It has taken great leadership to get to where TYSA is today. One of TYSA’s former students called OG says that Gichuki found him at a bad time in his life when he didn’t have much, and brought him into his academy to play for his team. OG, now in his late 20’s has grown up to become a coach at TYSA and will soon be running the organization with his fellow peers. Gichuki knows that his time is soon up with TYSA and It will surely be difficult for him to part with something so near and dear to his heart. But his vision from the beginning was to pass the leadership down to the next generation, who would then do the same when their time was up- a very thoughtful way to internally sustain the values and excellence demonstrated by passionate, committed people.

    Programs like TYSA, who believe in their young leaders and use football and games that we have taught them to give opportunity and a life to children beyond the streets, are changing lives for the better in Kenya and make this world a more beautiful place.

    My heart was heavy when I left Kenya on Friday because the friendships I made with the people of TYSA, from a small city just over the border of Uganda, was just what I needed to find beauty in this sometimes unexplainable world.

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  • Coaches With the Cows

    IMG_3917August 22, 2013.  Coaches Kefhira, AJ, and Oti headed west to Kitale for CAC’s final 2013 Kenya program. A short mutatu ride from Eldoret found us at our new site, where we were warmly welcomed by Gichuki and Ojillo, the coordinators of the Trans-Nzoia Youth Sports Association. From the beginning the coordinators were on top of their game. “Africa time” doesn’t seem to exist in Kitale, as our trainings started every morning at 9:00 AM sharp, with coaches showing up as early as 8 AM. Some coaches came from outlying rural areas and journeyed over miles of unpaved roads each morning, and we were so impressed with their dedication to learning about football for social impact.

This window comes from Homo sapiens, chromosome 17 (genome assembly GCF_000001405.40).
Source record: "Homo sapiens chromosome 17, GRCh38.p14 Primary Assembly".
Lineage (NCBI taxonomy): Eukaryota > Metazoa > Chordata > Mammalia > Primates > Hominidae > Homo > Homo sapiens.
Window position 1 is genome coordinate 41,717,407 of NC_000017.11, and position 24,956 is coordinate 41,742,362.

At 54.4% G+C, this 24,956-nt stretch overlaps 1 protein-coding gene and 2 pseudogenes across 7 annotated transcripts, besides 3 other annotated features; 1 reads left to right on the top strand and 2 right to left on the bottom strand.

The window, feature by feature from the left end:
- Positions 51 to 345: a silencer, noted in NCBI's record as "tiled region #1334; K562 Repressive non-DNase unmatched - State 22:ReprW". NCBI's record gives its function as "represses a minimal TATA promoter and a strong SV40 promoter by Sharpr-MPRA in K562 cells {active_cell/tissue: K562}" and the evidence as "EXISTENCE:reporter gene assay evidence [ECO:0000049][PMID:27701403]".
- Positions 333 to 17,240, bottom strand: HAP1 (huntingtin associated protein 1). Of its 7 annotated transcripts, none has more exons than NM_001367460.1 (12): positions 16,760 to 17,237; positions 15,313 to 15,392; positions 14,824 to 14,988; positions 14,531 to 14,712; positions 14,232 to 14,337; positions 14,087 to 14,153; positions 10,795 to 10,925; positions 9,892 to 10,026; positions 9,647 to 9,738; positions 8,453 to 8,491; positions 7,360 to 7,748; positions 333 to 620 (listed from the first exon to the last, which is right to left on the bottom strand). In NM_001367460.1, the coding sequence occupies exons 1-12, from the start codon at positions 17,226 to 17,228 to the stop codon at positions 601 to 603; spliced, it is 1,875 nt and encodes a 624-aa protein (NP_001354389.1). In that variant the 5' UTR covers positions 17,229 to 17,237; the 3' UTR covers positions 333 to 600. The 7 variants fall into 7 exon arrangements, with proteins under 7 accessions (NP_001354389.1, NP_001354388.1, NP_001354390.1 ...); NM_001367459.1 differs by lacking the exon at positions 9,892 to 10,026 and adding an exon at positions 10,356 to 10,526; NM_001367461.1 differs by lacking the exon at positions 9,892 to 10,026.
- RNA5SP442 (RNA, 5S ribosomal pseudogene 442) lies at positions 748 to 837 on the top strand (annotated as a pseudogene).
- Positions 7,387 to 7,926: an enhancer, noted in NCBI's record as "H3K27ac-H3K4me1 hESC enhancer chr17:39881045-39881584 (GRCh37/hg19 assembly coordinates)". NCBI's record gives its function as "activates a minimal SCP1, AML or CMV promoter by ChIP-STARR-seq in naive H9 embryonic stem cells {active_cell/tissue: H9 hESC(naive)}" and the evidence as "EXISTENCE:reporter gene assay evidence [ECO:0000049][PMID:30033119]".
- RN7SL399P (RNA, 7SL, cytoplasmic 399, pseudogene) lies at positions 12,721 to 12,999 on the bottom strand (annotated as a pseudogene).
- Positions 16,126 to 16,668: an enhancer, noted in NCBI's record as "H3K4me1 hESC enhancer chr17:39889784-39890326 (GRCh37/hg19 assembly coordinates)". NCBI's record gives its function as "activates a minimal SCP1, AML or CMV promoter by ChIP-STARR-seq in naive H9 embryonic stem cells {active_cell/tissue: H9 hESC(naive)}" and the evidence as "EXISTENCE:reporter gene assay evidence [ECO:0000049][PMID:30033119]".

IMG_3838When you’re working in rural Western Kenya, farm animals come with the territory. We shared the field every day with 6 cows– 4 adults and 2 babies– that lived on the school grounds. There are definite advantages to having resident cows on your soccer field, namely in the form of free lawn mowing and fertilizing services. However, there were also a couple of challenges. The classroom where we worked with the coaches was right next to the field, and didn’t have the sturdiest door. We arrived to the classroom one morning to find that the cows had spent the night inside, leaving us some “presents” on the floor. A few days later, we watched from the field as someone chased a cow out of our classroom. The cow, who was munching on the flip chart we use to write up our games, seemed unperturbed. One cow also seemed to very much enjoy knocking over cones that Coach Kefhira had just set up. Overall though, our bovine friends were a great source of entertainment throughout the week.

    IMG_3910When we weren’t working with the cows and coaches in the mornings, we were traveling to local schools to run sessions with the kids and their coaches. We had several rainy afternoons on slippery clay fields, and even though their feet and the balls were caked with mud, the kids had a great time. Coach AJ did not prove to be as agile as the children, as she took quite a fall while trying to demonstrate Marta for Conflict Resolution in flats on the wet clay. On Wednesday we traveled to a very rural school on the Ugandan border, and caused quite a stir when we emerged from the van, as many of the kids had never seen a mzungu before. We worked with about 200 kids at once, and made one of the biggest circle of friends CAC has ever seen. On our final day at the schools, Coach Oti facilitated while the TYSA coaches led the session, and did a fantastic job implementing the games they had learned throughout the week. Meanwhile, AJ and Kefhira got awesome new hairdos from the kids, free of charge. And just when we thought our week with TYSA couldn’t get any better, one of the coaches presented us with a farewell gift in the form of a live chicken. She was delicious.